When an employee is terminated from their employment, whether it
be by constructive dismissal or otherwise, the employee has a duty
to mitigate his/her damages by seeking alternative employment.
However, does an employee have a duty to accept employment with the
very same employer who terminated his/her employment in order to
fulfill the duty to mitigate his/her damages? This is a question
that many terminated employees struggle with.
The Ontario Court of Appeal recently considered an appeal from a
trial decision wherein the trial judge found that the terminated
employee had failed to mitigate his damages when he declined to
return to work for his former employer and, therefore, he was not
entitled to damages.
The employee in this case was laid-off and two weeks thereafter
commenced an action seeking damages for constructive dismissal. The
employer had mistakenly believed that they could legally lay-off
the employee and in fact, later admitted that the employee had been
constructively dismissed. However, upon realizing their error, the
employer offered the employee his job back only days after the
commencement of his claim. The employee refused to return to his
position, alleging amongst other things, that by returning to work
for his prior employer he would be subjected to an atmosphere of
hostility, embarrassment or humiliation.
The trial judge applied the principles enunciated in the leading
Supreme Court of Canada decision in Evans v. Teamsters Local
Union No. 31  1 S.C.R. 661, which outlines when a
dismissed employee must return to work for the same employer to
mitigate his/her damages. In the circumstances of this case, the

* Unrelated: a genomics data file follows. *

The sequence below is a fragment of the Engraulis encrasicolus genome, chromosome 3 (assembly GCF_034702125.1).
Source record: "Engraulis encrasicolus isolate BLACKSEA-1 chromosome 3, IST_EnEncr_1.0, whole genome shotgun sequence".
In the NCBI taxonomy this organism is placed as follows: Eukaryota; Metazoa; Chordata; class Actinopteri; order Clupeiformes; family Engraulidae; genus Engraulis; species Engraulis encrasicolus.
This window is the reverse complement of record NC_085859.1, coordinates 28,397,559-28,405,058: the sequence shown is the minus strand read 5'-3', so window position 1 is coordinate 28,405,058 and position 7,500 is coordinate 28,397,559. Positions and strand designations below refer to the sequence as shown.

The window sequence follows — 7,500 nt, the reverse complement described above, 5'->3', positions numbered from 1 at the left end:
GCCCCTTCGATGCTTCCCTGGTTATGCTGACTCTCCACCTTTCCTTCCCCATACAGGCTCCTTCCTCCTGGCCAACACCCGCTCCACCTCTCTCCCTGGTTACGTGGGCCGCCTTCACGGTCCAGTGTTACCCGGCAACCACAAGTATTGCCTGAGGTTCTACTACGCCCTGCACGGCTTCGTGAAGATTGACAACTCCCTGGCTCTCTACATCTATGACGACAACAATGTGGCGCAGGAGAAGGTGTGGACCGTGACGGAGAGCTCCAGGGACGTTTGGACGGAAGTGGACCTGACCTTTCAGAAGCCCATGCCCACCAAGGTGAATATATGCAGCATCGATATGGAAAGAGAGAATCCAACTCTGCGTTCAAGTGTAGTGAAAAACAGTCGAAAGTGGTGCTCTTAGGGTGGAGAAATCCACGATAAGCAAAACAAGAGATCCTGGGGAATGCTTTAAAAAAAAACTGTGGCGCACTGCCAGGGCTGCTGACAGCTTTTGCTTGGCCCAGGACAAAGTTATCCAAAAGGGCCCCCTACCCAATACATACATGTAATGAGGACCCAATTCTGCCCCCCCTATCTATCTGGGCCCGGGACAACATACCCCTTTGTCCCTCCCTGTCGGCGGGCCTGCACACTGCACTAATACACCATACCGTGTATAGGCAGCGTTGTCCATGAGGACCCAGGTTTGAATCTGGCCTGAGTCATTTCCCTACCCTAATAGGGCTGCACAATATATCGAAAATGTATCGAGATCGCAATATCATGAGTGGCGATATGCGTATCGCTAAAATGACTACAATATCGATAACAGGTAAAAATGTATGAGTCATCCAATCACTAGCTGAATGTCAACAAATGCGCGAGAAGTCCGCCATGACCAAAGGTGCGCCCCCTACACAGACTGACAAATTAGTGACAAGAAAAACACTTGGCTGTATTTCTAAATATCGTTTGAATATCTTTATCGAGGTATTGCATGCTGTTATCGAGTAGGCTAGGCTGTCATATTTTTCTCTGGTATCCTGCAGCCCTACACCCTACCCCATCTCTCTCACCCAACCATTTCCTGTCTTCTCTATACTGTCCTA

trial judge determined that the terminated employee's refusal
to return to work for his prior employer was unreasonable.
On appeal, the employee argued that simply because he left the
company when he was laid-off and thereafter sued the company for
wrongful dismissal, the employment relationship between the parties
"was acrimonious and infused with animosity"thus
justifying why he could not return to work for his prior employer.
However, this argument was rejected by the Ontario Court of Appeal,
based on the record before the Court. The Ontario Court of Appeal
affirmed the trial judge's decision, which resulted in no
damages being awarded to the terminated employee based upon his
failure to mitigate his damages.
This case is important for terminated employees in two respects:
firstly, it stresses to terminated employees the need to take a
contextual approach in evaluating whether or not it would be
reasonable for them to return to work for their prior employer, if
offered, in order to mitigate their damages; and, secondly, it
serves as a strong reminder to all terminated employees that the
duty to mitigate their damages should be taken very seriously. If a
terminated employee is found to have failed to mitigate their
damages, they may not be awarded any damages, even if they are
found to have been wrongfully dismissed.
Chevalier v. Active Tire & Auto Centre Inc. 
O.J. No. 3414, affirmed  O.J. No. 4092 (C.A.)
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